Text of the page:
Monday, November 05, 2007

What would TE Lawrence had done in the Second World War, had he survived his motorbike crash?

Patrick - friend, fellow (and much more frequent) blogger and occasional thoughtful commenter to this effort - has come up with an interesting question. "What would have happened", he asks me, "had TEL not gone for a motorbike ride in Dorset? What role may he have played during the Second World War?"

Normally I try to avoid counterfactual history, because I have a prejudice that dwelling on the what-might-have-beens is the preserve of fiction (and I have a feeling that a novel based on just this premise has been written at some stage; I've never read it). But I'm going to make an exception. I'm going to invite you into the dark and faintly mildewy tent of Mystic Barr, relieve you of a fiver, gaze into my crystal ball and ponder the question: what if Lawrence had been alive in 1939?

It seems likely that Lawrence would by then, or would soon, have been asked to help. In his resignation letter from the civil service in 1922, he wrote: "I need hardly say that I'm always at his [Churchill's] disposal if ever there is a crisis, or any job, small or big, for which he can convince me that I am necessary." Churchill replied, gratefully: "I feel I can count upon you at any time when a need may arise."

Churchill himself wondered what Lawrence might have done. "I had hoped to see him quit his retirement" he told reporters on the day that Lawrence died, "and take a commanding part in facing the dangers which now threaten the country". He added: "In Lawrence we have lost one of the greatest beings of our time."

Three broad options might have been open to Lawrence. A role within the military, within the Foreign Office, or at home within, or working for, the British government, especially after Churchill became Prime Minister in 1940.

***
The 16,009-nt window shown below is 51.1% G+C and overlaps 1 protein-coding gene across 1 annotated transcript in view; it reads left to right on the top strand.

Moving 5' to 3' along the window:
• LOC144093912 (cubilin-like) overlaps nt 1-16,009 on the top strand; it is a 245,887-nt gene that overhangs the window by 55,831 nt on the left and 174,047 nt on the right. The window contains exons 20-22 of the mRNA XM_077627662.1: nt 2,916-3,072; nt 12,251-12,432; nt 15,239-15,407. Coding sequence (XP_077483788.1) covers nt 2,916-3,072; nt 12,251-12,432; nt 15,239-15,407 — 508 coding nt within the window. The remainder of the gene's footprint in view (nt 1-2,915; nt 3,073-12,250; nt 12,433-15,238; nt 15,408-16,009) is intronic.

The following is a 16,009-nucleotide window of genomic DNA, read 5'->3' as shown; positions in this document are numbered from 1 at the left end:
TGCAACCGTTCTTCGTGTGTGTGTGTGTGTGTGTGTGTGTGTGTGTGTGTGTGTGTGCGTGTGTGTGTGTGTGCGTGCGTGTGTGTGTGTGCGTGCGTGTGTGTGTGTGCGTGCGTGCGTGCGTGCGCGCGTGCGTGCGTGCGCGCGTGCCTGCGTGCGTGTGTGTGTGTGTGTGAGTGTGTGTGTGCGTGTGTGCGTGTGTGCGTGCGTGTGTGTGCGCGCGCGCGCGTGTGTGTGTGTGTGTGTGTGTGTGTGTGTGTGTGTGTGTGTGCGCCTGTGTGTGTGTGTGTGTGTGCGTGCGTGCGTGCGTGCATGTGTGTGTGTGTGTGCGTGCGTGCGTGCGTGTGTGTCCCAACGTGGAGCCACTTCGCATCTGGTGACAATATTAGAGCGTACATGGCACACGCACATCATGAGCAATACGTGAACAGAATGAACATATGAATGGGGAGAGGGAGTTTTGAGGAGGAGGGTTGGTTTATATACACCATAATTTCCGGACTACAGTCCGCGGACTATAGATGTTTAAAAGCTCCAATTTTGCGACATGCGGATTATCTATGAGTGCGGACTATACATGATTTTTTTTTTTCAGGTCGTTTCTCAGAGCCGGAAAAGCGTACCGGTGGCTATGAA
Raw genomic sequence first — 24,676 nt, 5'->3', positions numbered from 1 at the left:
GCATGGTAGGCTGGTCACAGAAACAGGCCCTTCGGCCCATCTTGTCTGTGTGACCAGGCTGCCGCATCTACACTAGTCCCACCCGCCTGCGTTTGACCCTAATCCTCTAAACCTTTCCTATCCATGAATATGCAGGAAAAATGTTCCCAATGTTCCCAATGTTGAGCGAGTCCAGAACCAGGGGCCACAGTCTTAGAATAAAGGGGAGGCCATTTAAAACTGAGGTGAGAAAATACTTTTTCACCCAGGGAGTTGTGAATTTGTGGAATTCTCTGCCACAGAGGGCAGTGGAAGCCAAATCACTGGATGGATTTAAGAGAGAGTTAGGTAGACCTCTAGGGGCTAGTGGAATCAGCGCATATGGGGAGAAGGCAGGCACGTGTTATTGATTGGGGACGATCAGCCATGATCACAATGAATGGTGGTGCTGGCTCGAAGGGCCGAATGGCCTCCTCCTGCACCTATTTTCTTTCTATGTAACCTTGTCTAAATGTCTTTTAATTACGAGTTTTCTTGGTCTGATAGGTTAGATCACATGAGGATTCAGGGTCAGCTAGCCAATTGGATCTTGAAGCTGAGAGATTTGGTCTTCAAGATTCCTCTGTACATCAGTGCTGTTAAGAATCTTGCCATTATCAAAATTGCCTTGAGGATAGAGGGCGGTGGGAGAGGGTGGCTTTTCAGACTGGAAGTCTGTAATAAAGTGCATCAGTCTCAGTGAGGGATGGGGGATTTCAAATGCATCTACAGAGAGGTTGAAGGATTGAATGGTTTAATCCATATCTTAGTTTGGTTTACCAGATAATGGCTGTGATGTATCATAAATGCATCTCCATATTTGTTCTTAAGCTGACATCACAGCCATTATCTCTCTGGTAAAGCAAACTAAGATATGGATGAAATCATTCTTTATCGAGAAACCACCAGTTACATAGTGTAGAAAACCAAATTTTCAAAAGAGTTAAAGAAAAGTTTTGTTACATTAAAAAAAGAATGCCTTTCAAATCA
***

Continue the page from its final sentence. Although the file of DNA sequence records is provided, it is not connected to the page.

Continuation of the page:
By 1940 Lawrence was fifty-one years old- a tough and active man, for sure, but well above the upper age for volunteering for active service. The compelling possibility that Lawrence might have played an active military role during the Second World War, though attractive, therefore seems unlikely. But who knows? Lawrence was adept at bending rules. And others served in frontline roles: Lawrence's sometime opponent, the MP and former proconsul in Iraq, Sir Arnold Wilson, died serving as a tail-gunner in an aircraft covering the Dunkirk evacuation. And he was fifty five.

Might therefore have Lawrence returned to serve in the Middle East - perhaps in North Africa? This is where the counterfactual throws up some interesting points. Part of the reason for Lawrence's fame by 1939 was precisely because he was already dead. His death four years earlier cleared the way for the general publication of his book Seven Pillars of Wisdom, of which, up to then, he had only had about 200 copies printed. He did give one of them to Archibald Wavell, who would command British forces in the Middle East early in the war and who encouraged the development of the famous Long Range Desert Group. But Wavell remained a controversial figure (Churchill eventually replaced him) and I wonder whether he would have been able to stand behind the LRDG had the trade edition of Seven Pillars of Wisdom not already become a huge bestseller. The book certainly enthused some of his men. As one of the leaders of the Long Range Desert Group wrote in his own memoir: "Lawrence had lit the flame which fans the passion of those who lead guerrilla warfare and I wanted more than anything to experience it." So there remains a question as to whether, had Lawrence lived and Seven Pillars of Wisdom remained unpublished, he would have had as great an influence as he did because he was dead.